• - 5% of women with breast cancer are younger than 40.
    • Geographic variations
    • - Risk is significantly higher in North America and Northern Europe.
    • - Incidence and mortality are 5xs higher in the US than in Japan.
    • - Environmental, rather than genetic.
    • - Diet, reproductive patterns, and nursing habits.
    • Race/Ethnicity
    • - Highest rate is seen in white women.
    • - Hispanics, African Americans develop more aggressive tumors at younger ages and are diagnosed at later stage.
  21. Breast Carcinoma - Classification
    • In Situ Carcinoma - most common type picked up by mammogram, esp. D.C.I.S due to the calcification
    • - Ductal carcinoma in situ (D.C.I.S., more)
    • - Lobular carcinoma in situ (L.C.I.S.)
    • Invasive carcinomas - most get ductal
    • - Ductal carcinoma, N.O.S. (Not Otherwise Specified)
    • • Tubular carcinoma
    • • Colloid (mucinous) carcinoma
    • • Medullary carcinoma
    • • Papillary carcinoma
    • • Metaplastic carcinoma
    • - Lobular carcinoma
    • • Pleomorphic lobular carcinoma
  22. Ductal Carcinoma in Situ (D.C.I.S.)
    • Not palpable; Half of mammographically detected lesions are D.C.I.S.; calcifications are often associated. Enlarged duct just like firbrocystic disease, but filled with breast cancer changes.
    • Malignant clonal population of cells without invasion through the basement membrane.
    • Myoepithelial cells are present, but in diminished numbers.
    • Can involve the Terminal Duct Lobular Units as well as larger ducts.
    • Has five architectural sub-types and can be graded by nuclear pleomorphism.
    • Non-comedo D.C.I.S. - D.C.I.S. without central necrosis; nuclear grades low (to high). Calcifications may be present.
    • Comedo D.C.I.S. - a.k.a. comedocarcinoma; solid sheets of cells, central necrosis, high nuclear grade.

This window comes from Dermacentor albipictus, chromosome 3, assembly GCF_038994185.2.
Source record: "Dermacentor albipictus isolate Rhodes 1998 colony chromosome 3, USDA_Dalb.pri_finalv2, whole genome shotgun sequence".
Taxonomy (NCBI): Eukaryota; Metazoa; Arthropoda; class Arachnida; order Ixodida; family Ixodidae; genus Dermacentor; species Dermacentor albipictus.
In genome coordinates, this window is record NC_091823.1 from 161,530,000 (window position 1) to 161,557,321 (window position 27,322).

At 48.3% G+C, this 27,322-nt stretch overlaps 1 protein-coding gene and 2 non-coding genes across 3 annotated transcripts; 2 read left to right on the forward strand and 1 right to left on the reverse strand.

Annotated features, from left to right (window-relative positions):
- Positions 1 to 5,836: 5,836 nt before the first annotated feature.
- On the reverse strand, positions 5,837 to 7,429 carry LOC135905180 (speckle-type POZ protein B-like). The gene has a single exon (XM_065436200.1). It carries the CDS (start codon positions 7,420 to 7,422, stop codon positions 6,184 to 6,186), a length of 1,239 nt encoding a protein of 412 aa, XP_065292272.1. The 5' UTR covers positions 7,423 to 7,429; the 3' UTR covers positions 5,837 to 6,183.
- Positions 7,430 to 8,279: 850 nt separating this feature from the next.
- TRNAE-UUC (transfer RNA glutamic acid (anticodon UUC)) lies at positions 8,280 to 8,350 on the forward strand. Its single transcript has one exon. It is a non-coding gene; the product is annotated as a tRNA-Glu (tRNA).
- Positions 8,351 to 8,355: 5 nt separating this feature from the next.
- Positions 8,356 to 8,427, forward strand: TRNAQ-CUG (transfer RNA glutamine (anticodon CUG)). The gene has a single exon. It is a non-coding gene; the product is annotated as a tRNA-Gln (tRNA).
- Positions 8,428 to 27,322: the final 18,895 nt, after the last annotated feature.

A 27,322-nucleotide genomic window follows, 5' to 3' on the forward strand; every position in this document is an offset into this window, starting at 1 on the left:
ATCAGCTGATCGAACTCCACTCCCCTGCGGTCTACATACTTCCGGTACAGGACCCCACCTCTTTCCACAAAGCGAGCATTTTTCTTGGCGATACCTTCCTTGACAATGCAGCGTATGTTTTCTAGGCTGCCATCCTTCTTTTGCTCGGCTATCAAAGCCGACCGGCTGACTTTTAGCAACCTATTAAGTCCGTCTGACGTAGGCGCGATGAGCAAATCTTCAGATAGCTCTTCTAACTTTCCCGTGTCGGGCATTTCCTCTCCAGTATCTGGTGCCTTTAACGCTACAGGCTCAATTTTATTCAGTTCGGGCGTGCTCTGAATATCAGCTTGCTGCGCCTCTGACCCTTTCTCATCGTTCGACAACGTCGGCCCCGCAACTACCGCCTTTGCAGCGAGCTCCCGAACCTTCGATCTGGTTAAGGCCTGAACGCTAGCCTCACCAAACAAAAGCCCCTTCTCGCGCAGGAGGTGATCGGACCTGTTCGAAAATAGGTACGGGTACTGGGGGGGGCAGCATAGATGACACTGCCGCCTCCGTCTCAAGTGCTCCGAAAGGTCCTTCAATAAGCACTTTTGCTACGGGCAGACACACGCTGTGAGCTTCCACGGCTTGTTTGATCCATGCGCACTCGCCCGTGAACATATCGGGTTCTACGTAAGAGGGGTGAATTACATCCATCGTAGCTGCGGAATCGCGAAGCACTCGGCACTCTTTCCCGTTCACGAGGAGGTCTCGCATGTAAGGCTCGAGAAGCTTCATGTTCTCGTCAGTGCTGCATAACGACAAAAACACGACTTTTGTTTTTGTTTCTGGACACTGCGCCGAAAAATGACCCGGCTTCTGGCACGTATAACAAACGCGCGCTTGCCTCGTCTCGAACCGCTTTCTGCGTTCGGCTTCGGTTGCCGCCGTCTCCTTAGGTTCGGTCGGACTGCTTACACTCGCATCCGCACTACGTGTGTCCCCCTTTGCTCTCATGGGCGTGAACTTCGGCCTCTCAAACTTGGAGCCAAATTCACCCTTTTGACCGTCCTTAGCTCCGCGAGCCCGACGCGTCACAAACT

• Microinvasion - foci of tumor cells less than 1mm invading stroma, most often seen with highest grade D.C.I.S.
    • Still curable - surgical removal and radiation therapy.
  23. Paget Disease of Breast
    • In-situ breast cancer
    • A form of poorly differentiated D.C.I.S. that extends from the lactiferous ducts into the skin of the nipple, causing the nipple becomes crusty, flaky, ulcerated.
    • Involvement of epidermis by malignant cells.
    • Only 1-4% of DCIS cases.
  24. Lobular Carcinoma in Situ (L.C.I.S.)
    • Proliferation in terminal duct or lobule (T.D.L.U.) of a monomorphic population of cells.
    • Almost always an incidental finding - not usually mammographically detected.
    • Dyscohesive cells with oval or round nuclei and small nuclei.
    • Underlying architecture rarely distorted.
    • Cell adhesion protein E cadherin is lost which results in discohesion.
    • Almost always expresses estrogen and progesterone receptors.
    • Overexpression of Her2/neu is not observed.
    • Indicator of high risk breast cancer of either breast, not necessarily the one found with L.C.I.S.
  25. Invasive Ductal Carcinoma, Not Otherwise Specified (NOS)
    • Most are firm to hard - scarring around the tumor cells due to stromal reaction; most cancer induce this; not feeling the actual tumor.
    • Scareous carcinoma - scar forming carcinoma.
    • Tumor mass with irregular border-gritty.
    • - Well differentiated have prominent tubule, small round nucleoli, and rare mitotic figures
    • - Moderately differentiated may have tubules, but solid clusters or single infiltrating cells can be present.